The value of venture capital deals in Ireland fell by over half in the third quarter 2003 compared to Q3 2002 according to the joint European venture capital survey by Ernst & Young and VentureOne. This represents a decline of over €20m – from €41.87m in Q3 2002 to €20.3m for Q3 this year.
According to the survey, 32 deals have been financed to date this year in Ireland compared with 38 deals over the same period in 2002. The software sector fared particularly badly, with the number of deals declining 75pc in Q3 2003 compared with Q3 2002. The general IT market saw a 50pc drop in the number deals financed compared with same period in 2002.
Commenting on the survey, Enda Kelly, partner, Emerging Growth Markets, Ernst & Young said: “The findings, while disappointing, are not surprising and reflect the low levels of activity in the global venture capital landscape.
“It is worth noting that investment in the communications sector has increased significantly this year. Last year a total of two deals were financed in the communications sector and this year, taking three quarters into consideration, there have been five deals financed, representing an increase of 150pc year on year.”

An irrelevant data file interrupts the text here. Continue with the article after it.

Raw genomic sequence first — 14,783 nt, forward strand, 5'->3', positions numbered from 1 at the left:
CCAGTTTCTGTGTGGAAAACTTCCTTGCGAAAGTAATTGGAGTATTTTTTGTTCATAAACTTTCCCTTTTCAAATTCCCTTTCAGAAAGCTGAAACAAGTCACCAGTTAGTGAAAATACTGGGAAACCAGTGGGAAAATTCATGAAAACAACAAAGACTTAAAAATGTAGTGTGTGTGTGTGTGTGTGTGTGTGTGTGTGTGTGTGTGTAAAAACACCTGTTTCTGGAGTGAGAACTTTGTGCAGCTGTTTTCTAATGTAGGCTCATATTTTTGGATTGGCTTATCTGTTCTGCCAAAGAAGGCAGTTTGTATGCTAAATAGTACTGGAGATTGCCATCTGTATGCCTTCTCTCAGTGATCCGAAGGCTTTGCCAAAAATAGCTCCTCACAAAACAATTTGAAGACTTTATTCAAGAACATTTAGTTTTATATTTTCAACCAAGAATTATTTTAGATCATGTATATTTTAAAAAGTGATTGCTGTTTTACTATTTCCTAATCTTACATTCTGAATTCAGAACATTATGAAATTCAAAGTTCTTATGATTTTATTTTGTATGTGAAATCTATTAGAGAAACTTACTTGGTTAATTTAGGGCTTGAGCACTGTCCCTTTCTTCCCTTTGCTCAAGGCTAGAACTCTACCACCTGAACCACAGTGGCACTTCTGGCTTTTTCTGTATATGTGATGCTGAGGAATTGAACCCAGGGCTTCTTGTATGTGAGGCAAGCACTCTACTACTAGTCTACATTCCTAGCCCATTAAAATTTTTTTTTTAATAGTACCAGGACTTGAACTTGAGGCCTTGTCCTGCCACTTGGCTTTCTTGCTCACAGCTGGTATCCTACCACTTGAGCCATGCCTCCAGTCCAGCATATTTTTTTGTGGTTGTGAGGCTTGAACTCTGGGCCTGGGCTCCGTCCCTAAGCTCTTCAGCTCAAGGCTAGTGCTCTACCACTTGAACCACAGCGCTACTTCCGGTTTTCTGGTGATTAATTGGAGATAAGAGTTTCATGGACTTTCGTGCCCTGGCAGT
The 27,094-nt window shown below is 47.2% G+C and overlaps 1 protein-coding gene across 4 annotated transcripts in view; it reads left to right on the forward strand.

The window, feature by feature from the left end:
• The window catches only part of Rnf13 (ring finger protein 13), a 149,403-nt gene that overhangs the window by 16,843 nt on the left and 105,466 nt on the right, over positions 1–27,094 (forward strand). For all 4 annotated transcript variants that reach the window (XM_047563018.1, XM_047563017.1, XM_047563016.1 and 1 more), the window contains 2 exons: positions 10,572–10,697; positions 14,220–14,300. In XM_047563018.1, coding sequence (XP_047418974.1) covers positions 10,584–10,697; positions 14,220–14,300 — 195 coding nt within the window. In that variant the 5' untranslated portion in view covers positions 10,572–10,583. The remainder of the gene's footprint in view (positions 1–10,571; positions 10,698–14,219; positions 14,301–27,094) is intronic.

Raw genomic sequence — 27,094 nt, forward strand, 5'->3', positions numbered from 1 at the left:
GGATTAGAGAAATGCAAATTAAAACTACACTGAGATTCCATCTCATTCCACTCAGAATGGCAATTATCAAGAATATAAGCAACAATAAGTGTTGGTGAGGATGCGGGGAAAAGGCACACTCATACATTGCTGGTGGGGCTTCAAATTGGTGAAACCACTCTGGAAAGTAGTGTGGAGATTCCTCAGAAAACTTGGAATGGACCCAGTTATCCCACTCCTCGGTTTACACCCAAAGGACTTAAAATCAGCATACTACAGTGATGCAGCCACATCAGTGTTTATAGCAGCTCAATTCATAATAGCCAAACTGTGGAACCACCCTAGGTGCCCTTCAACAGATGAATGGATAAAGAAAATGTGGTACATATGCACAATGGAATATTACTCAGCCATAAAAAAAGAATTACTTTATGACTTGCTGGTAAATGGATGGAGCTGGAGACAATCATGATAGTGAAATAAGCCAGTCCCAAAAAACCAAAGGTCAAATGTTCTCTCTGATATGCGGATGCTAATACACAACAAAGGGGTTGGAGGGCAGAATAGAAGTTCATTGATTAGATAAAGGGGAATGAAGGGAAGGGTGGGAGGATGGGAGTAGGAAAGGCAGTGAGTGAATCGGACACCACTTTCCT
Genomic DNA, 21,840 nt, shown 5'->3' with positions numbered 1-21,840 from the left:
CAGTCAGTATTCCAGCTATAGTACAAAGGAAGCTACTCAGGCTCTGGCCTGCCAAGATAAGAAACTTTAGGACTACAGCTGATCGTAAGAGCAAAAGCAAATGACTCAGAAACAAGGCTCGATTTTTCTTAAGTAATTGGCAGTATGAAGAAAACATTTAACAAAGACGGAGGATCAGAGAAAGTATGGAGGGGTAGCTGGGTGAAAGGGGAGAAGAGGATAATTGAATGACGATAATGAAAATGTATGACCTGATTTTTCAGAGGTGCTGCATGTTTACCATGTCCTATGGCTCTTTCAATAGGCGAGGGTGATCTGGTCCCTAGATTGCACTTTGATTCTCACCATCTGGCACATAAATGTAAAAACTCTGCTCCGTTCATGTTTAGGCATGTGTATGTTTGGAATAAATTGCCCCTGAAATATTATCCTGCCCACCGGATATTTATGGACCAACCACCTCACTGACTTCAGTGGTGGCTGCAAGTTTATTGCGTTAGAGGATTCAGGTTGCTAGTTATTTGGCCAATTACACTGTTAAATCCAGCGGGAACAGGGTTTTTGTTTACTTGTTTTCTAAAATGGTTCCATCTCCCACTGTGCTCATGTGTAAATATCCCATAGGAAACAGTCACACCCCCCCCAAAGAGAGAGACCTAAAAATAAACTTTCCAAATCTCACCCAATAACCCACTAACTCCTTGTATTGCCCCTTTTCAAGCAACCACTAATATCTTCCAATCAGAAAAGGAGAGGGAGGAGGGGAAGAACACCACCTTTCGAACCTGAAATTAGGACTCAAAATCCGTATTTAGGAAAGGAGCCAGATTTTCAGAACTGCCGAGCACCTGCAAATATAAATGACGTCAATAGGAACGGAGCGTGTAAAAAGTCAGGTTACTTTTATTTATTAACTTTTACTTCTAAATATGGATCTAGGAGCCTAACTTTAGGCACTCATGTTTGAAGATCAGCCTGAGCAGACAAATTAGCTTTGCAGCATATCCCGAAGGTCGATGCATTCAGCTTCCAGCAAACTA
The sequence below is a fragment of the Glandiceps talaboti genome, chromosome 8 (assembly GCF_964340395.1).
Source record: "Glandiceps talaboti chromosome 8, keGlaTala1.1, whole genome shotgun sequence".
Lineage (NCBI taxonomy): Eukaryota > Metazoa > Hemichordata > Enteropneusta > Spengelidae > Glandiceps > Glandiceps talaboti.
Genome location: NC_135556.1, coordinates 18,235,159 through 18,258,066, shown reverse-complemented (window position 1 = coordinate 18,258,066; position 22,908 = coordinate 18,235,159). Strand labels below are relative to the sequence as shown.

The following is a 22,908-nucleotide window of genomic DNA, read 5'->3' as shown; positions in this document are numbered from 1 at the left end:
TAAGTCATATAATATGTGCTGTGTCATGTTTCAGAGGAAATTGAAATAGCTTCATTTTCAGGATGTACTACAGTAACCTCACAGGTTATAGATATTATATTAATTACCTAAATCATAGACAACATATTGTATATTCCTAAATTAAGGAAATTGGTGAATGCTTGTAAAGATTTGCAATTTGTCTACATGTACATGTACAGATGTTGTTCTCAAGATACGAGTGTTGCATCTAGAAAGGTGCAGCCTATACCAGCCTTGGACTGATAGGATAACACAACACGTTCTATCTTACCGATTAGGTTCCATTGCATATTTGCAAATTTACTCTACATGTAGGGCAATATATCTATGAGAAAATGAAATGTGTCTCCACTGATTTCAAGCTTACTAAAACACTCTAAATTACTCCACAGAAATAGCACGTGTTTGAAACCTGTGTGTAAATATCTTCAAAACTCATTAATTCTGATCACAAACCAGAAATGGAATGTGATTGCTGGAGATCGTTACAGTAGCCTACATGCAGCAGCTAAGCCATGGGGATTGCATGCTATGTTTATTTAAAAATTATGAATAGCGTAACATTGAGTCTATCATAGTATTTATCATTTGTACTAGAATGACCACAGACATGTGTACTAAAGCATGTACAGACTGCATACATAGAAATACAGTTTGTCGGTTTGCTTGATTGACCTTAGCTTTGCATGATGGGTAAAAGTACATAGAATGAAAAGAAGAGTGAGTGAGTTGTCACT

Kelly was also positive about the outlook in the coming year. “Venture capital activity in Europe historically lags behind the US by at least two quarters. With investment holding steady in the US in the most recent quarters, we can expect to see the European market following suit in the first half of next year,” he said.
In Europe as a whole €616m was invested in 191 deals in Q3, a 20pc euro decline and 25pc volume decline from the second quarter of the year. This contrasted to the steadier results in US venture activity in the third quarter. The UK was the engine of the European VC market, recording a 52pc increase in total investment to €277m and accounting for almost half of Q3 investments in Europe.
Steve Harmston, VentureOne’s director of European Research, attributed the decline to seasonal factors. “European vacation patterns have conspired to reduce third quarter deal flow for the past three years. It is evident in this quarter when in August only half as many deals were completed compared to July and September. With investors absent for as long as one month in the quarter, it’s difficult for deals to get accomplished, particularly in bringing together large syndicates of investors, who would be investing in more substantial financing rounds. The UK was less affected by this seasonal factor.”
By Brian Skelly